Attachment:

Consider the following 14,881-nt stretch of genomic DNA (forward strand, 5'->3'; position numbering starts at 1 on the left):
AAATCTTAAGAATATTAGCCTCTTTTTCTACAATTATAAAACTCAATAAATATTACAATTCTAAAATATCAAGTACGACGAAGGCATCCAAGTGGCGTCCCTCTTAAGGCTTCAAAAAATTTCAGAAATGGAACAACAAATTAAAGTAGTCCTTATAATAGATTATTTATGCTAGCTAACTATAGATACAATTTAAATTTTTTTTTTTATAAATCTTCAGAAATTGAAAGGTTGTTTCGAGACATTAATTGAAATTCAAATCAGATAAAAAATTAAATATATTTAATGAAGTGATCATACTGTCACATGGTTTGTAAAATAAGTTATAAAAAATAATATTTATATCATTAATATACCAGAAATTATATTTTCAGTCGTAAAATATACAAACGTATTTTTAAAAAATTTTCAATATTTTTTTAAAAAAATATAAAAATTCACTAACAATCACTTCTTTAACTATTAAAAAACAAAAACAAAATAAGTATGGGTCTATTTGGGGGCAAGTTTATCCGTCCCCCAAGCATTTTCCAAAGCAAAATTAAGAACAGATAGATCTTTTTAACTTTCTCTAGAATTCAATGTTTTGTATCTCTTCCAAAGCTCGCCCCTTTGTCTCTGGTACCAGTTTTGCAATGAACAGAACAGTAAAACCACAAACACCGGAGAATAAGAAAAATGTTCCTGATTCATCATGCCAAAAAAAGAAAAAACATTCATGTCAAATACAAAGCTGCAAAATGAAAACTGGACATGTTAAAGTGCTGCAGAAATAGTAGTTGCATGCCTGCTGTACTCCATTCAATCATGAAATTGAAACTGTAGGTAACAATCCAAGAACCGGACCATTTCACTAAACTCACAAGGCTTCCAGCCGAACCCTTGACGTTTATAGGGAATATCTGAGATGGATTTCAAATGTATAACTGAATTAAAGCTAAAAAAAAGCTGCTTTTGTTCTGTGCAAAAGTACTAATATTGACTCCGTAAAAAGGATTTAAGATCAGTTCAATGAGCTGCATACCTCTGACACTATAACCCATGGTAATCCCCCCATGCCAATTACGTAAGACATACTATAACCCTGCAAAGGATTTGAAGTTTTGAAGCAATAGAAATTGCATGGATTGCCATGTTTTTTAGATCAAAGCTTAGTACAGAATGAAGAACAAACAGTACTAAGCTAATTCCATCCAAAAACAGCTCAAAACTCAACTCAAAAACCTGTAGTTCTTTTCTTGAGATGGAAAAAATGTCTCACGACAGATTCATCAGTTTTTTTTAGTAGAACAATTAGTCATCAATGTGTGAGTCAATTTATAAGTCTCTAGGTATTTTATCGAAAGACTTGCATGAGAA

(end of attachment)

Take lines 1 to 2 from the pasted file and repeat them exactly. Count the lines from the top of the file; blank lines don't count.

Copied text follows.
Consider the following 14,881-nt stretch of genomic DNA (forward strand, 5'->3'; position numbering starts at 1 on the left):
AAATCTTAAGAATATTAGCCTCTTTTTCTACAATTATAAAACTCAATAAATATTACAATTCTAAAATATCAAGTACGACGAAGGCATCCAAGTGGCGTCCCTCTTAAGGCTTCAAAAAATTTCAGAAATGGAACAACAAATTAAAGTAGTCCTTATAATAGATTATTTATGCTAGCTAACTATAGATACAATTTAAATTTTTTTTTTTATAAATCTTCAGAAATTGAAAGGTTGTTTCGAGACATTAATTGAAATTCAAATCAGATAAAAAATTAAATATATTTAATGAAGTGATCATACTGTCACATGGTTTGTAAAATAAGTTATAAAAAATAATATTTATATCATTAATATACCAGAAATTATATTTTCAGTCGTAAAATATACAAACGTATTTTTAAAAAATTTTCAATATTTTTTTAAAAAAATATAAAAATTCACTAACAATCACTTCTTTAACTATTAAAAAACAAAAACAAAATAAGTATGGGTCTATTTGGGGGCAAGTTTATCCGTCCCCCAAGCATTTTCCAAAGCAAAATTAAGAACAGATAGATCTTTTTAACTTTCTCTAGAATTCAATGTTTTGTATCTCTTCCAAAGCTCGCCCCTTTGTCTCTGGTACCAGTTTTGCAATGAACAGAACAGTAAAACCACAAACACCGGAGAATAAGAAAAATGTTCCTGATTCATCATGCCAAAAAAAGAAAAAACATTCATGTCAAATACAAAGCTGCAAAATGAAAACTGGACATGTTAAAGTGCTGCAGAAATAGTAGTTGCATGCCTGCTGTACTCCATTCAATCATGAAATTGAAACTGTAGGTAACAATCCAAGAACCGGACCATTTCACTAAACTCACAAGGCTTCCAGCCGAACCCTTGACGTTTATAGGGAATATCTGAGATGGATTTCAAATGTATAACTGAATTAAAGCTAAAAAAAAGCTGCTTTTGTTCTGTGCAAAAGTACTAATATTGACTCCGTAAAAAGGATTTAAGATCAGTTCAATGAGCTGCATACCTCTGACACTATAACCCATGGTAATCCCCCCATGCCAATTACGTAAGACATACTATAACCCTGCAAAGGATTTGAAGTTTTGAAGCAATAGAAATTGCATGGATTGCCATGTTTTTTAGATCAAAGCTTAGTACAGAATGAAGAACAAACAGTACTAAGCTAATTCCATCCAAAAACAGCTCAAAACTCAACTCAAAAACCTGTAGTTCTTTTCTTGAGATGGAAAAAATGTCTCACGACAGATTCATCAGTTTTTTTTAGTAGAACAATTAGTCATCAATGTGTGAGTCAATTTATAAGTCTCTAGGTATTTTATCGAAAGACTTGCATGAGAA